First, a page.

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Litowitz v. BNSF Railway Company Doc.

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Case 2:07-cv-00993-MJP Document 15 Filed 07/03/2007 Page 1 of 4

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UNITED STATES DISTRICT COURT
6 WESTERN DISTRICT OF WASHINGTON
AT SEATTLE
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LUCAS LITOWITZ,
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Plaintiff,
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No. C07-993MJP
v.
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ORDER DENYING TEMPORARY
BNSF RAILWAY COMPANY, RESTRAINING ORDER BUT
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GRANTING PROTECTIVE ORDER
Defendant.
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This matter comes before the Court on Plaintiff Litowitz’s motion for a temporary restraining
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order. (Dkt. No. 6.) Defendant BNSF Railway Company (“BNSF”) opposes the motion. (Dkt. No.
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9.) Having considered Plaintiff’s motion, Defendant’s response, Plaintiff’s reply (Dkt. No. 12), and all
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documents submitted in support thereof, having heard oral argument on the matter, and consistent
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with the oral ruling entered on July 3, 2007, the Court DENIES Plaintiff’s request for a temporary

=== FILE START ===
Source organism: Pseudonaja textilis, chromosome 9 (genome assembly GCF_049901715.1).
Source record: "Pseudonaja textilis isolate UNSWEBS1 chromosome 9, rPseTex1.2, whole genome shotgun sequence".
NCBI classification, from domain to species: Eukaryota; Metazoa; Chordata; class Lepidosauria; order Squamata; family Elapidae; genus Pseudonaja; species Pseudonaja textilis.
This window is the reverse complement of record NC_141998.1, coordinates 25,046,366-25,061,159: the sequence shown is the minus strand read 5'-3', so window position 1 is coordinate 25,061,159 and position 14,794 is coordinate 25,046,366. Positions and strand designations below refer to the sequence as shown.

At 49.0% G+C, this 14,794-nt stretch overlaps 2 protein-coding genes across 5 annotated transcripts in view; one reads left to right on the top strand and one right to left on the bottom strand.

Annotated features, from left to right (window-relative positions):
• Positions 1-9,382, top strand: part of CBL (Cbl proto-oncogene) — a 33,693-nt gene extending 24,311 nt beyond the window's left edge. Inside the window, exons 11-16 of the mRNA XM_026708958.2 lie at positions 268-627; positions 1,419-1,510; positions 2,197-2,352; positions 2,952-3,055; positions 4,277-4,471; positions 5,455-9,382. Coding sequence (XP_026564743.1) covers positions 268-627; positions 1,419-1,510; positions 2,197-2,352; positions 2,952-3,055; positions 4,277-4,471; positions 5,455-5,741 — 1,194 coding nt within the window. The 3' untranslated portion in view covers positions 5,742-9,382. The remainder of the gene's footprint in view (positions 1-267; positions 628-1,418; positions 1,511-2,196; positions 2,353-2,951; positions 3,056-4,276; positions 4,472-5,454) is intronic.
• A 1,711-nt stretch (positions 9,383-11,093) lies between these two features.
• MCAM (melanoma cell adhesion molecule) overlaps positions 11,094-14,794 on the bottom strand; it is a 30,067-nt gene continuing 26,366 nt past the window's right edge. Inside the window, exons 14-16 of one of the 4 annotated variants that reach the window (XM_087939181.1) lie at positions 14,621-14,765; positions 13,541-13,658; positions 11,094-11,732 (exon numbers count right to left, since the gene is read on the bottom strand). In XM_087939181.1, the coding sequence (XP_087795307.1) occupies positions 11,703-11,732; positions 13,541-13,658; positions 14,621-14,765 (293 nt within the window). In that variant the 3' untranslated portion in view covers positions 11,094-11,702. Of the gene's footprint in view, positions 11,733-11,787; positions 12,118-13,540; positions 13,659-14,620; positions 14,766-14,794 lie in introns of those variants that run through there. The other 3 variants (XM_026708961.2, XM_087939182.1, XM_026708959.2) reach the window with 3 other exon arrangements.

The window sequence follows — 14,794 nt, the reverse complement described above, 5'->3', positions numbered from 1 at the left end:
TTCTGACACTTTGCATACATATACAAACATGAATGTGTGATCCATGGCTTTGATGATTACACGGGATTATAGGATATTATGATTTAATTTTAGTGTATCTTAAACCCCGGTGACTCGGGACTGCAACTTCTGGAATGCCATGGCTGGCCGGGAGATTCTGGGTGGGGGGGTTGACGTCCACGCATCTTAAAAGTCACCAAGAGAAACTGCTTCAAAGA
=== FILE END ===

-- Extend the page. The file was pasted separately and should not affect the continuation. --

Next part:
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restraining order but GRANTS Plaintiff a protective order.
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Background
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This case arises from Plaintiff’s alleged on-the-job injury in June 2006. On February 2, 2007,
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Plaintiff informed Defendant BNSF by letter that Plaintiff had retained counsel in connection with his
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June 2006 injuries. (Frisinger Decl., Ex. 1.) Plaintiff’s counsel advised BNSF that BNSF should not
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directly contact Plaintiff or any of his treating physicians without prior authorization. (Id.) On May 2
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and May 25, 2007, BNSF sent letters directly to Plaintiff, without copying counsel, requesting that
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ORDER - 1

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Case 2:07-cv-00993-MJP Document 15 Filed 07/03/2007 Page 2 of 4

1 Plaintiff provide BNSF with information regarding his medical condition. (Frisinger Decl., Exs. 2, 3.)

2 BNSF also sent letters on May 8 and June 1, 2007 to Plaintiff’s counsel, requesting information about

3 Mr. Litowitz’s medical status. (Id., Exs. 8, 9.) On June 15, 2007, Plaintiff’s attorney responded to the